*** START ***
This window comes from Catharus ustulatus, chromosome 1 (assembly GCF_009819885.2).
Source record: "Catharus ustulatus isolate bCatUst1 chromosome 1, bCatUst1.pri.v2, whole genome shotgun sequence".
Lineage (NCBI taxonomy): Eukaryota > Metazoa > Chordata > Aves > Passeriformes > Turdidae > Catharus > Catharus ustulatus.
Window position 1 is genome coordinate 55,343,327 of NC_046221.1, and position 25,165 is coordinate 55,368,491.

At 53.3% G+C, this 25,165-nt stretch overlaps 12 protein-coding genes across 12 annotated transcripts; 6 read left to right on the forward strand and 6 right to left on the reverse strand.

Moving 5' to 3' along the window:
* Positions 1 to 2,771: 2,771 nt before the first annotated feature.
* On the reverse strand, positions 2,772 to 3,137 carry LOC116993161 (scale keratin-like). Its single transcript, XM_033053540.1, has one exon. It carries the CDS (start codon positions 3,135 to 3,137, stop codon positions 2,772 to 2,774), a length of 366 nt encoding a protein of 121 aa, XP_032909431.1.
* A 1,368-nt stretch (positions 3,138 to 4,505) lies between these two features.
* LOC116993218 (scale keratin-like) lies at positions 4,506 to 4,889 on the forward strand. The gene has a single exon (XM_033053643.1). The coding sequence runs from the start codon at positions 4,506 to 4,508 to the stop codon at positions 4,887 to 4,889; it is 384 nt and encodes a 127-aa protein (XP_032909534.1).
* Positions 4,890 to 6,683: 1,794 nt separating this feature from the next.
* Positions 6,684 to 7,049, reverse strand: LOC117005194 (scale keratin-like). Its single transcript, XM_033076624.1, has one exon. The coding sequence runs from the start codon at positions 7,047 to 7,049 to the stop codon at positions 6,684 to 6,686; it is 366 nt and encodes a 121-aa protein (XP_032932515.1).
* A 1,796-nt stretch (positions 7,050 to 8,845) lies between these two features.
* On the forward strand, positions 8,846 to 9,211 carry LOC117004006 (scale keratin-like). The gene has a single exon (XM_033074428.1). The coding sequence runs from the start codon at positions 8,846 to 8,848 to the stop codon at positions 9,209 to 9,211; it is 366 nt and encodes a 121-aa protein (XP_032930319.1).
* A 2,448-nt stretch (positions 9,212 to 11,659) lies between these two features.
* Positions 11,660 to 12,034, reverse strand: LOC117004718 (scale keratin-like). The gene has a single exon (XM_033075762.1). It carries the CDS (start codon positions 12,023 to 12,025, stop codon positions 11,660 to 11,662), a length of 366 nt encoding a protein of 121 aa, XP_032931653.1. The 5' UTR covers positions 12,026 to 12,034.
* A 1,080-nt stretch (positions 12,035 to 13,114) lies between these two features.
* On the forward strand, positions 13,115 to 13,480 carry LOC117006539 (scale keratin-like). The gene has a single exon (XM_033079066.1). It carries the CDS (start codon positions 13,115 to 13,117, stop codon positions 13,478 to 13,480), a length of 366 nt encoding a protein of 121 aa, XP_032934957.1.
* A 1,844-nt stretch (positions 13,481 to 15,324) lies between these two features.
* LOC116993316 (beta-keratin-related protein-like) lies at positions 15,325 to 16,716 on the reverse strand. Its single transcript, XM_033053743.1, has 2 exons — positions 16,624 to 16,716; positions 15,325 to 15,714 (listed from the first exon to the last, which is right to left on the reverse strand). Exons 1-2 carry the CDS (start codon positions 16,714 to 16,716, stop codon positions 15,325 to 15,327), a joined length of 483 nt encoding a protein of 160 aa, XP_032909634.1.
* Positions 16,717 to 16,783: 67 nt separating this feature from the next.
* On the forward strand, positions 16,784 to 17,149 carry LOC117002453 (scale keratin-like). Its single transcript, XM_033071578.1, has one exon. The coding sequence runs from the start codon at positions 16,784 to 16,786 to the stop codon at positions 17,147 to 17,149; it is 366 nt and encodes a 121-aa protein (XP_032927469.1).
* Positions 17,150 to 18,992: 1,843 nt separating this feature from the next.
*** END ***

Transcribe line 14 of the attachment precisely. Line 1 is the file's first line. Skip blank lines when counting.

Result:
* On the forward strand, positions 8,846 to 9,211 carry LOC117004006 (scale keratin-like). The gene has a single exon (XM_033074428.1). The coding sequence runs from the start codon at positions 8,846 to 8,848 to the stop codon at positions 9,209 to 9,211; it is 366 nt and encodes a 121-aa protein (XP_032930319.1).